“The report exposes a pattern of attacks on civilian homes by Israeli forces which have shown a shocking disregard for the lives of Palestinian civilians, who were given no warning and had no chance to flee.”
Here's the truth:

The army is not turning its back on the results of the war, but even today it is convinced that all the targets went through what they call “the oiled machine.” This air force-speak means that they were researched by intelligence people and approved to the effect that bombing them did not violate international law. Then, they went through a planning process to decide how and from where the target would be bombed. Only at the end of that process were they sent as coordinates to the aircraft.

The “target page” that explains what is to be bombed includes an aerial photograph of the target and its surroundings, and indicates whether there is likely to be weaponry nearby. It also shows what kind of aircraft will attack – combat plane or helicopter – and with what armament. In addition, it notes what warning needs to be given to the inhabitants of the house. In most cases, this was the “roof knock” procedure in which the plane first fires a relatively light bomb at the corner of the target in order to warn the inhabitants of the impending strike.

“Let’s say there’s a target located in some building and it’s a kind of war room, and in order to destroy the building we need to use bomb X,” an officer with the rank of colonel who was involved in these planning stages explained to Haaretz. “Because of the population density of the neighborhood, it’s clear that the bomb will damage adjacent buildings, which could endanger their inhabitants. In a case like that they’d choose a smaller bomb, at the expense of damage to the war room. We wouldn’t necessarily demolish it but we’d have a consultation in order to make sure we achieve an operational effect while it also looks like we aren’t attacking disproportionately.”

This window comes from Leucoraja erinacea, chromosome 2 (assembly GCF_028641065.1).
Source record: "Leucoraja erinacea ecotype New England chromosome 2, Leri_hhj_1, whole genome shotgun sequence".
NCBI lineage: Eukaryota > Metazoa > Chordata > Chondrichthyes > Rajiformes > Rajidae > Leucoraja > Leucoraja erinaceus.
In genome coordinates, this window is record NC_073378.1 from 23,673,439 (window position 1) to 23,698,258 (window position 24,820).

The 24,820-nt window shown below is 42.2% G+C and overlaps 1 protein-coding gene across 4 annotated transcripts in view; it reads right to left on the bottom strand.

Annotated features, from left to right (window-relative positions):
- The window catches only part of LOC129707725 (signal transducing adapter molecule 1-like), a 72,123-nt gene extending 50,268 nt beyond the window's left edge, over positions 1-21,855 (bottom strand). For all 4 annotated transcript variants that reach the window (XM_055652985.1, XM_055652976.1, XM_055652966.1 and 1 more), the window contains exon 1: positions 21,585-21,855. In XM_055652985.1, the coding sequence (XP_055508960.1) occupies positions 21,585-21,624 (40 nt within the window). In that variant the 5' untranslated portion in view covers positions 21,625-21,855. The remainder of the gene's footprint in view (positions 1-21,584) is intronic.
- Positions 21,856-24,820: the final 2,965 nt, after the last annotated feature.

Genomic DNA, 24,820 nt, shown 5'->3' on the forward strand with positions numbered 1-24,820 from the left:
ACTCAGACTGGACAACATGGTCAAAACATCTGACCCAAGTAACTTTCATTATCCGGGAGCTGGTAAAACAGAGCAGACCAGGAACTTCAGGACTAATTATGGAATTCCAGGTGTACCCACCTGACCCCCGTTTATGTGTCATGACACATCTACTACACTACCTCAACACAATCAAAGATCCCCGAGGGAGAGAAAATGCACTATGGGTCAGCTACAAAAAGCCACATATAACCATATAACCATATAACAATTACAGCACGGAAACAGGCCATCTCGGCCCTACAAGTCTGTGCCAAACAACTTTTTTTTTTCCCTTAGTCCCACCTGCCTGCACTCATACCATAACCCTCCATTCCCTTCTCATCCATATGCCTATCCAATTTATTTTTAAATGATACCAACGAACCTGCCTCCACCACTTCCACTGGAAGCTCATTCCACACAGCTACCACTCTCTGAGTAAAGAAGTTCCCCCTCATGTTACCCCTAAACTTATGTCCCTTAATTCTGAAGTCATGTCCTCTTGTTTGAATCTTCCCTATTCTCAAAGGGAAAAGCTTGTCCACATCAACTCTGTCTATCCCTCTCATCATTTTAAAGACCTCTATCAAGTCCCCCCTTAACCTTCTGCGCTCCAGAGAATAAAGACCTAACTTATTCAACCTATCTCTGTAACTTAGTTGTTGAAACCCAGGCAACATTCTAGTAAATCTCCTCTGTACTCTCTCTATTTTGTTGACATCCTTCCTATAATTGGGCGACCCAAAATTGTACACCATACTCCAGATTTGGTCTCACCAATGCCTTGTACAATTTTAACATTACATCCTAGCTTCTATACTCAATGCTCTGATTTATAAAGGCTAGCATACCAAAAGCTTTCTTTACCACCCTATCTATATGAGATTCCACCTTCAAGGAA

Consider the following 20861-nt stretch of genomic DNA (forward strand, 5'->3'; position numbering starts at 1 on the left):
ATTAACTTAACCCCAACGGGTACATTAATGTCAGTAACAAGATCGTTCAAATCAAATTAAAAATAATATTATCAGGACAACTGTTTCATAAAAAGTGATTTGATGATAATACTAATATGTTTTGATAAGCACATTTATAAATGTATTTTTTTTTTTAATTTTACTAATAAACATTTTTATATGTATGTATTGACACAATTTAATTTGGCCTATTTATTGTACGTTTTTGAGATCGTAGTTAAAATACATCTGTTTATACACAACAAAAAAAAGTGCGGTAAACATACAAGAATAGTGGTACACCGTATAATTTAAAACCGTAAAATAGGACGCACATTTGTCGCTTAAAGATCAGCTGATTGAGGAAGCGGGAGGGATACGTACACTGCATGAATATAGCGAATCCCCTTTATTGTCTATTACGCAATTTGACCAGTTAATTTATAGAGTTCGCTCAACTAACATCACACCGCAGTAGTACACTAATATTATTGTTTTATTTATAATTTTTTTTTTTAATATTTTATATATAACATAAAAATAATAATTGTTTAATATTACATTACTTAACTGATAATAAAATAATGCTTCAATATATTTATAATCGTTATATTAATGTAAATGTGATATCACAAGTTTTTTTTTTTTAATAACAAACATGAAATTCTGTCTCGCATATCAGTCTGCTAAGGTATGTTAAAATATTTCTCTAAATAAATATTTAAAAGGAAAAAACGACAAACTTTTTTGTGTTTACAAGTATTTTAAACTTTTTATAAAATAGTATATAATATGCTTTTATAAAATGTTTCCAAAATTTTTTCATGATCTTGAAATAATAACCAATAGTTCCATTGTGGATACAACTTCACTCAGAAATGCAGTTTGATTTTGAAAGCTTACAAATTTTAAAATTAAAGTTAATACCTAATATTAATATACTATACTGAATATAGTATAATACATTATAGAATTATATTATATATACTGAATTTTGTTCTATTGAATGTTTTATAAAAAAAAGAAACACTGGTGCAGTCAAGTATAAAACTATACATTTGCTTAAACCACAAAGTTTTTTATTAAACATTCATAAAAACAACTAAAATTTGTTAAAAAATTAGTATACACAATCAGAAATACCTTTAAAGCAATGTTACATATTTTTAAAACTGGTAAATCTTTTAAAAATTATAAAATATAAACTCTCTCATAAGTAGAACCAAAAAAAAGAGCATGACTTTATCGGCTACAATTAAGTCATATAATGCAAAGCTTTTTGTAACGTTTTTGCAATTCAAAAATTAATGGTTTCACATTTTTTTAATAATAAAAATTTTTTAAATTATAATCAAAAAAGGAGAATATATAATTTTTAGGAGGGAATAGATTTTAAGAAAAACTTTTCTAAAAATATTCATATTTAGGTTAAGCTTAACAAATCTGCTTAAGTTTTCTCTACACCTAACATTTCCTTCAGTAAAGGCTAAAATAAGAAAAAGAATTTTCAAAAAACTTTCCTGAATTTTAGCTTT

Proportionality was one of the key topics in the UN report, which also questioned why Israel did not moderate its aggressive aerial line during the fighting. “The apparent lack of steps to re-examine these measures in the light of the mounting civilian toll,” states the report, “suggests that Israel did not comply with its obligation to take all feasible precautions before the attacks. Furthermore, the large number of targeted attacks against residential buildings and the fact that such attacks continued throughout the operation, even after the dire impact of these attacks on civilians and civilian objects became apparent, raise concern that the strikes may have constituted military tactics reflective of a broader policy, approved at least tacitly by decision-makers at the highest levels of the Government of Israel.”